One possible explanation for new problems emerging even after testing many users is that the individual differences each participant brings (prior experiences, assumptions, different mental models) increases the chances for unique interactions and, consequently, additional unique problems.

Note that UX practitioners who conduct usability studies shouldn’t ignore problems that happen only once. You have to wade into the foam/static. Frequency of occurrence is only one property of a usability problem. Severity (impact) is not correlated with frequency, so it’s always possible that a usability study might uncover infrequent but high impact problems that need to be addressed in future design iterations.

A New Model: Cubic Regression

We’re always interested in new approaches to modeling problem discovery. Somewhat recently (in 2013), Bernard Rummel noticed a pattern with his usability problem datasets, which he shared with us. As shown in Figure 4, he found that the cumulative number of unique problems detected could be modeled as a cubic function relative to the sample size.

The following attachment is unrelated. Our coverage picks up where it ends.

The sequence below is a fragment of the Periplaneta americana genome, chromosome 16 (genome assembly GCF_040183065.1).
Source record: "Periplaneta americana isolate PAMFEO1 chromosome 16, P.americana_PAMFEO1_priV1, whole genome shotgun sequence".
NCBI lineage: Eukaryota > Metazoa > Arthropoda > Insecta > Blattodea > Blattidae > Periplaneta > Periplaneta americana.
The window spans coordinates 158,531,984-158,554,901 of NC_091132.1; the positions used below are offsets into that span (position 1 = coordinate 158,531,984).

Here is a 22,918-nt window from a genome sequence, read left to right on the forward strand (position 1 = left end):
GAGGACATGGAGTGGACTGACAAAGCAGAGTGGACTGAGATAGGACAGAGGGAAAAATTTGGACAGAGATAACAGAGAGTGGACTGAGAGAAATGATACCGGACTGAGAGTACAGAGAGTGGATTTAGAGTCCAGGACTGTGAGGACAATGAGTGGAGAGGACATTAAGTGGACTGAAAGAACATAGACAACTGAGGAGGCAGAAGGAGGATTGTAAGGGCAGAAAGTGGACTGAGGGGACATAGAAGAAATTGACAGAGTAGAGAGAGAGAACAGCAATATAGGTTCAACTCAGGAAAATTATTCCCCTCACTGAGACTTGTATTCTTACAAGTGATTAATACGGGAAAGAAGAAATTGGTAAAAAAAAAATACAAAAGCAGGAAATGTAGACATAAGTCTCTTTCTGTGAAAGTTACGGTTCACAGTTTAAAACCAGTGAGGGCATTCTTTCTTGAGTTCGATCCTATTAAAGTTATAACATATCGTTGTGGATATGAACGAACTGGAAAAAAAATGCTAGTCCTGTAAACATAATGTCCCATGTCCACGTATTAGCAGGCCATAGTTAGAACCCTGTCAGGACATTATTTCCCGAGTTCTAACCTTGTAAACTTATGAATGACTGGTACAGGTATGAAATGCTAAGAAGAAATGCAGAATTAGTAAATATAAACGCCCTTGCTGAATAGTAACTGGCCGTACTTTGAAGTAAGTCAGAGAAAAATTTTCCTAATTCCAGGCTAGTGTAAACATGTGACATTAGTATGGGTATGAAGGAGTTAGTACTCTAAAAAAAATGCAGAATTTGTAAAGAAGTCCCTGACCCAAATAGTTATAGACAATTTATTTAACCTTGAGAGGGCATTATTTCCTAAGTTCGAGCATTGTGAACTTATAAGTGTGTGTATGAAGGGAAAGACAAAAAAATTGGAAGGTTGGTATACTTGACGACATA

Figure 4: Modeling the cumulative number of problems with an N-cubic function (data comes from a usability test with 18 users and 38 unique problems uncovered).

The Y-axis shows the total number of unique problems uncovered in one usability study with a sample size of 18 and 38 unique problems found. The X-axis is the cube root of the sample size. You’re probably familiar with the square root, which is the number you multiply by itself twice to get the original number. For example, the square root of 9 is 3 (3×3). The cube root is the same number multiplied by itself three times. So, the cube root of 8 is 2 (2x2x2).